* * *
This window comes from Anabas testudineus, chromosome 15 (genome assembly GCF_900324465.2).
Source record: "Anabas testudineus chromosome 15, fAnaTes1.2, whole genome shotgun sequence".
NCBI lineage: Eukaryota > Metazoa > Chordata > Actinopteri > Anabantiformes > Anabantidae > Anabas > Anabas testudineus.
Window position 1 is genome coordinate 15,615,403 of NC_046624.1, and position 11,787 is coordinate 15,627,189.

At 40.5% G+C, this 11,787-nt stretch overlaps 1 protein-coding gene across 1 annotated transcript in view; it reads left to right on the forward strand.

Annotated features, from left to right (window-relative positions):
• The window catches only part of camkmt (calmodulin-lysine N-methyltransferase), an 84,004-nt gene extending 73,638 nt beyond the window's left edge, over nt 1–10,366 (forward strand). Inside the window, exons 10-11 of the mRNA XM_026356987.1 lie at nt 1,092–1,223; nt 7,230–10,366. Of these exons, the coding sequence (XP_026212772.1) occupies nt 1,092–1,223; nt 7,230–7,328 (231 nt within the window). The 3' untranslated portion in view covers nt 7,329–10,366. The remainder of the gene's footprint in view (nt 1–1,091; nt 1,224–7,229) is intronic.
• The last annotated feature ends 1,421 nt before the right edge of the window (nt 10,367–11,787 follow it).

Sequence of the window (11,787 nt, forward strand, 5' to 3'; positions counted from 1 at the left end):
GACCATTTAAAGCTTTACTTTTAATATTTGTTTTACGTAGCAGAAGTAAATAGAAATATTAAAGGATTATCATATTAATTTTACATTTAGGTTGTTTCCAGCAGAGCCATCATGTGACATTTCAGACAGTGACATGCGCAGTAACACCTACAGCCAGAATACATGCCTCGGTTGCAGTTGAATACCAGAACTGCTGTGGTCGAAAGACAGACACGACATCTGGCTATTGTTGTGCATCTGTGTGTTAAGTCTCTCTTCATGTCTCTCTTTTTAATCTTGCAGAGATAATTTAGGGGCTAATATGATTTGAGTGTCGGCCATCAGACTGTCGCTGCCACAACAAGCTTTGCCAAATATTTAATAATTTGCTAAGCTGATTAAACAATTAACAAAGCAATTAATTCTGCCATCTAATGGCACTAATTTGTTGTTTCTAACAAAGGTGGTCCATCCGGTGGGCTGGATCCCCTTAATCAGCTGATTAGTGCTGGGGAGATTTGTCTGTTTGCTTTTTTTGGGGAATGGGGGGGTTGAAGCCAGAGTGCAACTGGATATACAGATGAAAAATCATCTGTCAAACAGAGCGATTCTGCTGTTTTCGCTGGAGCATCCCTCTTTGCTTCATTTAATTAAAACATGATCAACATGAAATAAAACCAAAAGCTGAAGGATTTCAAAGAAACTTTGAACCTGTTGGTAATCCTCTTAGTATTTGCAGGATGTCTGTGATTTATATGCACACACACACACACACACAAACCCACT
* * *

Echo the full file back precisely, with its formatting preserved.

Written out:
This window comes from Anabas testudineus, chromosome 15 (genome assembly GCF_900324465.2).
Source record: "Anabas testudineus chromosome 15, fAnaTes1.2, whole genome shotgun sequence".
NCBI lineage: Eukaryota > Metazoa > Chordata > Actinopteri > Anabantiformes > Anabantidae > Anabas > Anabas testudineus.
Window position 1 is genome coordinate 15,615,403 of NC_046624.1, and position 11,787 is coordinate 15,627,189.

At 40.5% G+C, this 11,787-nt stretch overlaps 1 protein-coding gene across 1 annotated transcript in view; it reads left to right on the forward strand.

Annotated features, from left to right (window-relative positions):
• The window catches only part of camkmt (calmodulin-lysine N-methyltransferase), an 84,004-nt gene extending 73,638 nt beyond the window's left edge, over nt 1–10,366 (forward strand). Inside the window, exons 10-11 of the mRNA XM_026356987.1 lie at nt 1,092–1,223; nt 7,230–10,366. Of these exons, the coding sequence (XP_026212772.1) occupies nt 1,092–1,223; nt 7,230–7,328 (231 nt within the window). The 3' untranslated portion in view covers nt 7,329–10,366. The remainder of the gene's footprint in view (nt 1–1,091; nt 1,224–7,229) is intronic.
• The last annotated feature ends 1,421 nt before the right edge of the window (nt 10,367–11,787 follow it).

Sequence of the window (11,787 nt, forward strand, 5' to 3'; positions counted from 1 at the left end):
GACCATTTAAAGCTTTACTTTTAATATTTGTTTTACGTAGCAGAAGTAAATAGAAATATTAAAGGATTATCATATTAATTTTACATTTAGGTTGTTTCCAGCAGAGCCATCATGTGACATTTCAGACAGTGACATGCGCAGTAACACCTACAGCCAGAATACATGCCTCGGTTGCAGTTGAATACCAGAACTGCTGTGGTCGAAAGACAGACACGACATCTGGCTATTGTTGTGCATCTGTGTGTTAAGTCTCTCTTCATGTCTCTCTTTTTAATCTTGCAGAGATAATTTAGGGGCTAATATGATTTGAGTGTCGGCCATCAGACTGTCGCTGCCACAACAAGCTTTGCCAAATATTTAATAATTTGCTAAGCTGATTAAACAATTAACAAAGCAATTAATTCTGCCATCTAATGGCACTAATTTGTTGTTTCTAACAAAGGTGGTCCATCCGGTGGGCTGGATCCCCTTAATCAGCTGATTAGTGCTGGGGAGATTTGTCTGTTTGCTTTTTTTGGGGAATGGGGGGGTTGAAGCCAGAGTGCAACTGGATATACAGATGAAAAATCATCTGTCAAACAGAGCGATTCTGCTGTTTTCGCTGGAGCATCCCTCTTTGCTTCATTTAATTAAAACATGATCAACATGAAATAAAACCAAAAGCTGAAGGATTTCAAAGAAACTTTGAACCTGTTGGTAATCCTCTTAGTATTTGCAGGATGTCTGTGATTTATATGCACACACACACACACACACAAACCCACT